Healthcare & Life Sciences Industry Overview
There have been roughly ~700 M&A transactions in the healthcare & life sciences (HCLS) industry since the beginning of 2018, worth approximately $193.8 billion, compared to $239.8 billion for all of 2017. 205 of these deals were executed by private equity groups.
Notable transactions include the acquisition of Mikart by Nautic Partners, the acquisition of Syntimmune by Alexion Pharmaceuticals, and the acquisition of Sandoz by Aurobindo Pharma.
Public Company Performance
Stock prices grew for many HCLS companies during the past three months, slightly lower than the value of the S&P 500 over the same period. In fact, the Harris Williams HCLS Composite Index grew 6.2%, while the S&P grew 7.3%. Notable exceptions to this trend include specialty pharmacy (decreased 25.6%), behavioral health / management (decreased 13.8%), disease management (decreased 10.4%), assisted living (decreased 4.8%), and dental products (decreased 3.0%).
Over the past 12 months industry-wide growth looks much stronger, with the HCLS Composite Index achieving a 17.2% increase. At the category level, provider-based services stock prices grew by 40.5% over the past 12 months, followed by payor, provider and pharmacy support services at 28.6% and products and devices at 17.6%. Specific stock price growth leaders over the past year include home care, hospice and home infusion (77.5%); surgicenters / rehabilitation (56.7%); specialty pharmacy management (50.6%); and long-term care (44.0%).
CMS issued a final ruling that will allow home health agencies to pay for remote patient monitoring. This will allow providers to collect real-time data and improve outcomes. CMS has finalized a rule that will even the playing field between what physician offices and hospital outpatient departments are paid. The move is expected to save Medicare $380 million in 2019. LifePoint Health’s shareholders have approved its acquisition by Apollo. Once combined with RCCH HealthCare, the combined company will consist of 84 hospitals with revenue of $8 billion.
Debt Markets Overview
Key Credit Statistics3
Select Healthcare & Life Sciences Debt Offerings4
(by deal amount)
Public Markets Overview
Key Trading Statistics1
Public Company Sector Performance1
(12-month % change in stock price)
Equity Markets Overview
Healthcare & Life Sciences Industry Stock Performance1
Top Equity Offerings2
What We’ve Been Reading
Providers | CMS will pay for remote patient monitoring by home health agencies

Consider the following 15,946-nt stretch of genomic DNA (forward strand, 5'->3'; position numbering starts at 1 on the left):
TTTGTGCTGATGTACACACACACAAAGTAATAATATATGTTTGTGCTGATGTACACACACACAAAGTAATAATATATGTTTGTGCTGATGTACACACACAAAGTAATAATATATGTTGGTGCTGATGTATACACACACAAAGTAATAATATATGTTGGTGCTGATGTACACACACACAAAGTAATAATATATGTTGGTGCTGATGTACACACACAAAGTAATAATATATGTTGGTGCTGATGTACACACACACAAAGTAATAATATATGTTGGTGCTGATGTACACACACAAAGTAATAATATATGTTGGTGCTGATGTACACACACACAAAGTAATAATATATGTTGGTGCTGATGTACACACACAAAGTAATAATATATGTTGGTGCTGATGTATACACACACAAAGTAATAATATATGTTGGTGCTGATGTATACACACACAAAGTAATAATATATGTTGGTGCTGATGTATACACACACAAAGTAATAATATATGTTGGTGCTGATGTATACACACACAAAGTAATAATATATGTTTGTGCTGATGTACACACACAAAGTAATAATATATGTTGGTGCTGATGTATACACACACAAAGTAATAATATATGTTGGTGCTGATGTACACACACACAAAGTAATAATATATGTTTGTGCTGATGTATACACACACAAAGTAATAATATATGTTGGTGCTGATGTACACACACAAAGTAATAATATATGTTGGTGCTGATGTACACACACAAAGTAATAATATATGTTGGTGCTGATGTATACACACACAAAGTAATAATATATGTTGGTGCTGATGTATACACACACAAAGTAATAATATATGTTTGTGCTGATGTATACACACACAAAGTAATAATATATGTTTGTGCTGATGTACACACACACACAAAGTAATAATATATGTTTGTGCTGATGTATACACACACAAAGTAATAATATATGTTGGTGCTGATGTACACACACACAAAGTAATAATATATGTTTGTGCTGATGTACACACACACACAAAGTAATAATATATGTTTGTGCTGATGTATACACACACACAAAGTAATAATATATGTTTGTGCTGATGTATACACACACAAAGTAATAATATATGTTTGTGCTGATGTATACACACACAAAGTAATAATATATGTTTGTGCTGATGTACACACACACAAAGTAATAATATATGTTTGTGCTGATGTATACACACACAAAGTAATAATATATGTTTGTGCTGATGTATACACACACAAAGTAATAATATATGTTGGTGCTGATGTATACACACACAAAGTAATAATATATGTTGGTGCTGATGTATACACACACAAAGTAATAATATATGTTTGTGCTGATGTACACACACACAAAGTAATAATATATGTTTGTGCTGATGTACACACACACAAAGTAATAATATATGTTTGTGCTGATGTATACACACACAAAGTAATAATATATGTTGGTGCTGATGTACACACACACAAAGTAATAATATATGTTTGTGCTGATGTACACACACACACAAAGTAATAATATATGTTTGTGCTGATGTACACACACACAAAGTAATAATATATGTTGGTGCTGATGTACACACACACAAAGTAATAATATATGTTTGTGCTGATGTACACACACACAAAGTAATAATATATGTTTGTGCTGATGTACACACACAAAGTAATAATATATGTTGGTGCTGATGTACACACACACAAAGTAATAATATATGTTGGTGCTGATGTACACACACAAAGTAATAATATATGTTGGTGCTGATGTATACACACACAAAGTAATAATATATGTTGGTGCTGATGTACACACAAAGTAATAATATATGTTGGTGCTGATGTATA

CMS issued a final ruling that will allow home health agencies to pay for remote patient monitoring. Remote patient monitoring allows providers to collect data from patients digitally and in real-time, which providers believe can lead to better outcomes. In 2016, Medicare spent $18.1 billion on 3.4 million home health patients. Home health is expected to grow significantly in the coming years as baby boomers retire. CMS will also begin paying for home infusion therapy providers to administer certain drugs. The rule, effective January 1, 2019, also increases Medicare payment for home health agencies by 2.2%.
M&A | LifePoint shareholders approve RCCH deal, nix golden parachutes
LifePoint Health, a rural hospital operator, approved its proposed sale to Apollo Global Management. Shareholders also voted strongly against giving golden parachutes to four top LifePoint executives. Apollo plans to merge LifePoint with portfolio company RCCH HealthCare Partners. 83% of shareholders voted against the proposed golden parachute provision, which would have paid four executives nearly $120 million. The proposed golden parachute proposal applied to CEO Bill Carpenter, COO David Dill, CFO Michael Coggin, and CAO John Bumpus. Apollo is paying $5.6 billion to create an 84-hospital chain with combined revenue of $8 billion. Apollo is funding the purchase with $2.9 billion of debt and minority interest.
Providers | CMS finalizes site neutral payment rule
CMS has finalized a site neutral payment rule that will even the playing field between what physician offices and hospital outpatient departments are paid for clinical visits. Currently, CMS often pays more for hospital outpatient clinic visits than similar physician office visits. CMS estimated that it was paying an average of $75 to $85 more for the same service in hospital outpatient settings compared to physicians’ offices. The move to site neutral payments is expected to save Medicare $380 million in 2019. The move will also save patients money through lower co-payments.
Payor, Provider, & Pharmacy Support Services1
Products & Devices1
4.PNC Debt Capital Markets.
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